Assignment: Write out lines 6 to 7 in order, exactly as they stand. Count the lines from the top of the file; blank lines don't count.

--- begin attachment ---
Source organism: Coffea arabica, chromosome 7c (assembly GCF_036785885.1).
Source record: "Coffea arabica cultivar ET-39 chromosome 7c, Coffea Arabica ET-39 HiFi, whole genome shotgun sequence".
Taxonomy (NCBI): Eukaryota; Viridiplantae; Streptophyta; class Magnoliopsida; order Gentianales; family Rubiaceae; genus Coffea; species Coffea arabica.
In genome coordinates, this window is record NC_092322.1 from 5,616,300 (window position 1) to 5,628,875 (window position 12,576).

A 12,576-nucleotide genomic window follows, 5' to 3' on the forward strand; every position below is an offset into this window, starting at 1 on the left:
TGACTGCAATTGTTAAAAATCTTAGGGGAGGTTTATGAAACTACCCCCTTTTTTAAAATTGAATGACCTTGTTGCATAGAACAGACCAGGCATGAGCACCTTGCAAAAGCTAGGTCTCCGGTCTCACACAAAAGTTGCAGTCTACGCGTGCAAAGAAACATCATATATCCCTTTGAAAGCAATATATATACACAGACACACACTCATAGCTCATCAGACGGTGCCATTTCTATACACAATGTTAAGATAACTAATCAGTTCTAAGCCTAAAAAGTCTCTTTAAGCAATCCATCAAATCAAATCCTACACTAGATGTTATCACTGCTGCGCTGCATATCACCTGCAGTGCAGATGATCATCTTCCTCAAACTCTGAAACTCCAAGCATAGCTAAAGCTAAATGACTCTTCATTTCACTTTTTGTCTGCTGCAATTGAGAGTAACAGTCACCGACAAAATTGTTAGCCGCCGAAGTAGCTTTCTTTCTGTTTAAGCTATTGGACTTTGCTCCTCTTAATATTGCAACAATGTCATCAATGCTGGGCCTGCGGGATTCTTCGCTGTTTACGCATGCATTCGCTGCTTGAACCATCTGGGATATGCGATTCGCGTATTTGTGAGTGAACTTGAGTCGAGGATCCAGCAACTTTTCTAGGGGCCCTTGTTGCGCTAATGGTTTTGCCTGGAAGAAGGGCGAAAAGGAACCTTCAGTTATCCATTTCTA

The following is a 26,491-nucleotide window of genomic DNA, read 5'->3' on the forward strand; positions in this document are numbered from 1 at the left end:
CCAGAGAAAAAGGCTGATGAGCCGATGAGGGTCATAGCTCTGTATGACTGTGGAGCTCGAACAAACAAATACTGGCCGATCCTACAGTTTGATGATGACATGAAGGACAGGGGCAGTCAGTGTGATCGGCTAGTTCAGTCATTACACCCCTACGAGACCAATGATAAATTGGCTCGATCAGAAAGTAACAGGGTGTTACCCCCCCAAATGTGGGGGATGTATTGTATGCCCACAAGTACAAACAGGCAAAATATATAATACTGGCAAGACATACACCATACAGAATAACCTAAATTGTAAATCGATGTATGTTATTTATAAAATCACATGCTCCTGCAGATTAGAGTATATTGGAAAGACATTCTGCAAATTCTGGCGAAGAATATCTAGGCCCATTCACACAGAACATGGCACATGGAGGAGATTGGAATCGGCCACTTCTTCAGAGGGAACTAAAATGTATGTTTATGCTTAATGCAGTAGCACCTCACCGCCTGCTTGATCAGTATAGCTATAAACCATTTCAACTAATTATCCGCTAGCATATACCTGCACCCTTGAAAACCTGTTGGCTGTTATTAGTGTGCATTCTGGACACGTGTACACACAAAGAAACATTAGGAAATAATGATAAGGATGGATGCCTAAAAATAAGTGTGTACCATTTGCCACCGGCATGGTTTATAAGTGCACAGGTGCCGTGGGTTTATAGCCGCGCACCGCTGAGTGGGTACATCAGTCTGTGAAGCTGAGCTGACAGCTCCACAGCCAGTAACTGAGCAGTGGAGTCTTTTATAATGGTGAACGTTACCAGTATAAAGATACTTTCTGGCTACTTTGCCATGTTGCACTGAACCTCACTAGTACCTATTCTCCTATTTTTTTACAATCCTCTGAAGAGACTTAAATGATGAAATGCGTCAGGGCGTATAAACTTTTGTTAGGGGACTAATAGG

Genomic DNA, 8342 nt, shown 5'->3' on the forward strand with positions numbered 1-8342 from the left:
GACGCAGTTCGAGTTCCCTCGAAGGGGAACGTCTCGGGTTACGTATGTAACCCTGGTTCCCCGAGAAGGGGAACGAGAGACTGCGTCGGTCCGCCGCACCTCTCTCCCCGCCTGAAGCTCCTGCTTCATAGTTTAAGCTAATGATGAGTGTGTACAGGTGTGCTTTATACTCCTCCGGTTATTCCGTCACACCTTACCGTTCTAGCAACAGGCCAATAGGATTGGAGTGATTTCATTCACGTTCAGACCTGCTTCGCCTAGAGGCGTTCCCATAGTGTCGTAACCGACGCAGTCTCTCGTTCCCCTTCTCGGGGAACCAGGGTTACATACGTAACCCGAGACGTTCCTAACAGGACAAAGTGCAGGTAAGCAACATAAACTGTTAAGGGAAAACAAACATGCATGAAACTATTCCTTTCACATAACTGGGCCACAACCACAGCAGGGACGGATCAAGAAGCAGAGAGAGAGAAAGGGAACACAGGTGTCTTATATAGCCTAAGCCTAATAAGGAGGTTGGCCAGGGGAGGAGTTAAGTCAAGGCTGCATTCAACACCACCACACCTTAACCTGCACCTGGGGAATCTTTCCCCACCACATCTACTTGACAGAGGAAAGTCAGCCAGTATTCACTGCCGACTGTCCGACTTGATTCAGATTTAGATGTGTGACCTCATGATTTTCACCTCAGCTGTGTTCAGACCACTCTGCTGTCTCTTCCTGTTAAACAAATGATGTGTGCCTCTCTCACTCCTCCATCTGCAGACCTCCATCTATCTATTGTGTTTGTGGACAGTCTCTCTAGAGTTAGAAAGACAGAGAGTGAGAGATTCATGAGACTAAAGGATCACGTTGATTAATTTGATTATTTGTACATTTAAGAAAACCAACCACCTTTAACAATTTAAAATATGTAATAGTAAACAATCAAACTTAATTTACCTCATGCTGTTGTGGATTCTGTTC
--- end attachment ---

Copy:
TGACTGCAATTGTTAAAAATCTTAGGGGAGGTTTATGAAACTACCCCCTTTTTTAAAATTGAATGACCTTGTTGCATAGAACAGACCAGGCATGAGCACCTTGCAAAAGCTAGGTCTCCGGTCTCACACAAAAGTTGCAGTCTACGCGTGCAAAGAAACATCATATATCCCTTTGAAAGCAATATATATACACAGACACACACTCATAGCTCATCAGACGGTGCCATTTCTATACACAATGTTAAGATAACTAATCAGTTCTAAGCCTAAAAAGTCTCTTTAAGCAATCCATCAAATCAAATCCTACACTAGATGTTATCACTGCTGCGCTGCATATCACCTGCAGTGCAGATGATCATCTTCCTCAAACTCTGAAACTCCAAGCATAGCTAAAGCTAAATGACTCTTCATTTCACTTTTTGTCTGCTGCAATTGAGAGTAACAGTCACCGACAAAATTGTTAGCCGCCGAAGTAGCTTTCTTTCTGTTTAAGCTATTGGACTTTGCTCCTCTTAATATTGCAACAATGTCATCAATGCTGGGCCTGCGGGATTCTTCGCTGTTTACGCATGCATTCGCTGCTTGAACCATCTGGGATATGCGATTCGCGTATTTGTGAGTGAACTTGAGTCGAGGATCCAGCAACTTTTCTAGGGGCCCTTGTTGCGCTAATGGTTTTGCCTGGAAGAAGGGCGAAAAGGAACCTTCAGTTATCCATTTCTA

The following is a 26,491-nucleotide window of genomic DNA, read 5'->3' on the forward strand; positions in this document are numbered from 1 at the left end: